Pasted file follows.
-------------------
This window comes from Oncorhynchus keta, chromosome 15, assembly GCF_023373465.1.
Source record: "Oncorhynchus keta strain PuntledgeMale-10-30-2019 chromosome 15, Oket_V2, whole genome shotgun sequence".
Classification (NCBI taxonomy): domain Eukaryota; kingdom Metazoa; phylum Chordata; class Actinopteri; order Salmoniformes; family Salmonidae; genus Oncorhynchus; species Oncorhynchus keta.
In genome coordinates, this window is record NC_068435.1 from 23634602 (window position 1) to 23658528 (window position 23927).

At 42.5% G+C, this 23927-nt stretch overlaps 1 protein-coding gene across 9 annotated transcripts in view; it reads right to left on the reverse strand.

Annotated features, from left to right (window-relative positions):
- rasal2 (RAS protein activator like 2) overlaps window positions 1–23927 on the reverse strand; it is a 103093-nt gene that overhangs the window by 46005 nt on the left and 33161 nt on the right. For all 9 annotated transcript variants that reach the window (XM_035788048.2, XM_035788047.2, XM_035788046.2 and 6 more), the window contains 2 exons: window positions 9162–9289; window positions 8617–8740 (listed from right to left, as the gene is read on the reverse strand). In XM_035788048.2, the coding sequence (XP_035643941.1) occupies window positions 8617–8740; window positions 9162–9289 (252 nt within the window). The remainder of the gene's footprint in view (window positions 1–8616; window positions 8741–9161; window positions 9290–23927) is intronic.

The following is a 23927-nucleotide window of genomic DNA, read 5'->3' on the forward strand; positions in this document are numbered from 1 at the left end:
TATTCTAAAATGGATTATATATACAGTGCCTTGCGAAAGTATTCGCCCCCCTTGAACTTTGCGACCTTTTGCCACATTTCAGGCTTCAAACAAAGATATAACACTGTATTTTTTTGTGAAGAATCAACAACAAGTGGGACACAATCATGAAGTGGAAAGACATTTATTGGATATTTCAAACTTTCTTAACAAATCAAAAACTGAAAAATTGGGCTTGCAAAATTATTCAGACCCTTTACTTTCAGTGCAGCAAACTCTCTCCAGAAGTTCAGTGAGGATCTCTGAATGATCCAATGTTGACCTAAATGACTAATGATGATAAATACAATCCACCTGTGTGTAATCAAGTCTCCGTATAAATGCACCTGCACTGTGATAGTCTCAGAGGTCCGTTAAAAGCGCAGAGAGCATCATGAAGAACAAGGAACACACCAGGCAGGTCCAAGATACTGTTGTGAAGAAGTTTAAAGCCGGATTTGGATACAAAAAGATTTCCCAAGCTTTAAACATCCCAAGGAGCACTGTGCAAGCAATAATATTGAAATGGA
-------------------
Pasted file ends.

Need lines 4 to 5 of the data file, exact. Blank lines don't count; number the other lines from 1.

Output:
In genome coordinates, this window is record NC_068435.1 from 23634602 (window position 1) to 23658528 (window position 23927).

At 42.5% G+C, this 23927-nt stretch overlaps 1 protein-coding gene across 9 annotated transcripts in view; it reads right to left on the reverse strand.